President Ferdinand Marcos Jr. has invited American investors to do more business in the Philippines, giving his strongest commitment yet to the country’s long-standing alliance with the United States and indicating a major foreign policy shift after the pivot to China and Russia of his predecessor, former President Rodrigo Duterte.
On the second day of his six-day US visit, Marcos addressed global investors and traders from the world’s financial center, the New York Stock Exchange (NYSE), as the special guest to ring the bell to close the day’s trading at 4 p.m. on Monday (4 a.m. on Tuesday in Manila).
“We have adjusted many of our ways of doing business at the behest of our friends in the United States and of the American businesses that are already in the Philippines,” he said in a forum hosted by NYSE vice chair John Tuttle and attended by his economic team and business executives, including several Filipino tycoons.
“I think that that will give us great opportunities in the future and for both our countries, for private corporations, for government-to-government agreements and arrangements,” he added.
He related his geopolitics discussion earlier during the business lunch hosted by the US-Philippine Society at The Brook Club, one of the oldest elite private clubs in New York.
“It is very clear to me in my vision for the way that the country will move forward, that I cannot see the Philippines in the future without having the United States as a partner,” Marcos said.
“When we are in crisis, we look to the United States. We look to the relationship that has been forged over the many years and I have to say the reason that we have done that is that for the most part we can say that the United States has not failed us,” he pointed out.
The president cited recent policies that further opened the Philippine economy, such as lowered corporate income tax rates and rationalized fiscal incentives; reduced minimum paid-up capital requirements for foreign retailers and foreign startups bringing in advanced new technology, and full foreign ownership of companies providing public services such as telecommunications, shipping, air carriers, railways, subways, airports and toll roads.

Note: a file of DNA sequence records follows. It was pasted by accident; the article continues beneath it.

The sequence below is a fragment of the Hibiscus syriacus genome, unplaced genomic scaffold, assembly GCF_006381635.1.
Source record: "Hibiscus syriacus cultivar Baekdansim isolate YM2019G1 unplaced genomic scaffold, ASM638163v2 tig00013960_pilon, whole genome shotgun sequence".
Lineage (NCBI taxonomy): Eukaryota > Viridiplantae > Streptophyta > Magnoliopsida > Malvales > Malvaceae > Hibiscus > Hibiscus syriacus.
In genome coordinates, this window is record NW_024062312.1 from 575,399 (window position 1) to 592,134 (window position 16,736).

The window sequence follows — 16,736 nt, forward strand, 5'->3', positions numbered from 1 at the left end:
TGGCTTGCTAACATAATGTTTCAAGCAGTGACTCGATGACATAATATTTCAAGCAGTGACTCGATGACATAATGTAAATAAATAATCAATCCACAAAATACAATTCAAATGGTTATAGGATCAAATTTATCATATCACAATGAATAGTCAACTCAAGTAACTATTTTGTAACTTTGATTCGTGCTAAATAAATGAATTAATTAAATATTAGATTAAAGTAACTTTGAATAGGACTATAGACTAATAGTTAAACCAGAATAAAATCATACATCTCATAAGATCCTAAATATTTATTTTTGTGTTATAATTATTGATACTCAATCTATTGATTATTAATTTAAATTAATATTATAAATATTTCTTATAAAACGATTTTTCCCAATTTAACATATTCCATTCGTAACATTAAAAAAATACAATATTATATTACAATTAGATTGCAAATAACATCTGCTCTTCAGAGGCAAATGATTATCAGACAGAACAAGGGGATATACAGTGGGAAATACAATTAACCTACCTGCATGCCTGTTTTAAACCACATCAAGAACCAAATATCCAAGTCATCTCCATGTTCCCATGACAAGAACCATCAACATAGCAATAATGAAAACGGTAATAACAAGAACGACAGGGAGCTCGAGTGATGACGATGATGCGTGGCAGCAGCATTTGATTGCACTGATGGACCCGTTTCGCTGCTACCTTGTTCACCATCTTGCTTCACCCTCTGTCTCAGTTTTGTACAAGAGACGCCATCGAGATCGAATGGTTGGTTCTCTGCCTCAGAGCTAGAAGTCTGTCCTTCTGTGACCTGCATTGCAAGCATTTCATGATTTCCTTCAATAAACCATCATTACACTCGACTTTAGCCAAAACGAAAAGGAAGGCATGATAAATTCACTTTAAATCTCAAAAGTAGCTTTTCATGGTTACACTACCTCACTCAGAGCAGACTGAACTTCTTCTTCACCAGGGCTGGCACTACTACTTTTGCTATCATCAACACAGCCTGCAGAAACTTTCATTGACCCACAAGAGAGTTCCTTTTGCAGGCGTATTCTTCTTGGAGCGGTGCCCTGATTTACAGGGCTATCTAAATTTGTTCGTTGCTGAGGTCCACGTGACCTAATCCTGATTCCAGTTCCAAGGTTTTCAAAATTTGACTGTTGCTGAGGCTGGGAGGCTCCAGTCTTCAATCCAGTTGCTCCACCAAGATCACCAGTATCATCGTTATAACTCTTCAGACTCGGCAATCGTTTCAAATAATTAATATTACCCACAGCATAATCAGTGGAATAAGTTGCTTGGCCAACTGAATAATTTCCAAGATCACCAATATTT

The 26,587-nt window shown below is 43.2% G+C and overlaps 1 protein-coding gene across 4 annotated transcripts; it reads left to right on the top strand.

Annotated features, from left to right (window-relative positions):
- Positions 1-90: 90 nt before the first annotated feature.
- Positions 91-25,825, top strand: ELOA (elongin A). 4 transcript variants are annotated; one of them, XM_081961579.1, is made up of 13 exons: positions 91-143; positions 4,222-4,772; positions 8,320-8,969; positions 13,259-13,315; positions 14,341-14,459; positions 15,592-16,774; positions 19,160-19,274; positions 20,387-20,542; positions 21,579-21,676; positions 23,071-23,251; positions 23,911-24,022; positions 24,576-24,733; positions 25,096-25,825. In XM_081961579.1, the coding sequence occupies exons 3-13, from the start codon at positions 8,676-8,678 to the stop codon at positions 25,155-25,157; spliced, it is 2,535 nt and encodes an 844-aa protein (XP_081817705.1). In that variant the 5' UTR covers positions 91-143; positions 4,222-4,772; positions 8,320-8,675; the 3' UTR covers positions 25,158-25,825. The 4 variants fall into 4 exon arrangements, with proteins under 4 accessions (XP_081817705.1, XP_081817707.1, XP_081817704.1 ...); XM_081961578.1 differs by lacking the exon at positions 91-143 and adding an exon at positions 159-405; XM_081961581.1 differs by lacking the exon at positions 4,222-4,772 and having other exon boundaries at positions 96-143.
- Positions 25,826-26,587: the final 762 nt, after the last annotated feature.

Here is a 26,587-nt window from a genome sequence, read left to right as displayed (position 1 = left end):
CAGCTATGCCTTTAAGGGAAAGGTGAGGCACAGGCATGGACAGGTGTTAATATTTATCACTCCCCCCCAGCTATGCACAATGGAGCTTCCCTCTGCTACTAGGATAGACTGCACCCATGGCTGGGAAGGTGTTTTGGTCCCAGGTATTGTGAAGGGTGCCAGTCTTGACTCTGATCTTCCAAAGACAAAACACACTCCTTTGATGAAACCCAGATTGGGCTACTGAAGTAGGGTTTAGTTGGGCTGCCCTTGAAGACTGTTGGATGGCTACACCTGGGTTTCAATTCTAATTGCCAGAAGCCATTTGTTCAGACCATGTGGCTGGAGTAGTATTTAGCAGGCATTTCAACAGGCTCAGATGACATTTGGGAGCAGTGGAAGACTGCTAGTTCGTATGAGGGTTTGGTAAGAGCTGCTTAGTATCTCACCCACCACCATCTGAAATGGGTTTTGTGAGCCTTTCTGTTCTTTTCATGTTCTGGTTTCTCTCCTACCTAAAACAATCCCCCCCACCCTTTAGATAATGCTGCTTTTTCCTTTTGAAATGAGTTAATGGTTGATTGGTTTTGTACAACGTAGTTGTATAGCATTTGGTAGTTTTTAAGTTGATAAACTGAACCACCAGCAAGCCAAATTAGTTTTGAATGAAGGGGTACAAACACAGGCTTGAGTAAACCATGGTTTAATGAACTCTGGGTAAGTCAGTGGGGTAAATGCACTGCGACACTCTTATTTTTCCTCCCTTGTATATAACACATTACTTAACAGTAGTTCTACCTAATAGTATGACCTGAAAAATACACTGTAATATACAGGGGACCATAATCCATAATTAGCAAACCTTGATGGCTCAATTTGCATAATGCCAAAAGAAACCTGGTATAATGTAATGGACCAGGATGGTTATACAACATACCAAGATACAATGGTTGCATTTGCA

He said his administration was seeking partnerships in public infrastructure such as mass transit systems, airports, toll roads; in public services; in digitization initiatives; in energy development; and agriculture modernization.
He offered investment opportunities for American businesses in areas such as information technology and business process management or IT-BPM; medical products and devices; electric vehicles and batteries; agribusiness, and telecommunications infrastructure and services.
“We are all thrilled to be here. We’re familiar with the New York Stock Exchange and the bell and that most important balcony in the world. We had always watched it from afar,” said Marcos, who later signed the guest book reserved for dignitaries and rang the closing bell from the balcony of the trading floor.
He was joined by first lady Liza Araneta-Marcos, the president’s son Ilocos Norte Rep. Sandro Marcos, Speaker Martin Romualdez, Finance Secretary Benjamin Diokno, Trade Secretary Alfredo Pascual, Aboitiz Group CEO Sabin Aboitiz, and Tuttle.
The Philippine flag was hoisted at the façade of the historic NYSE building and shown on the screen of the trading floor.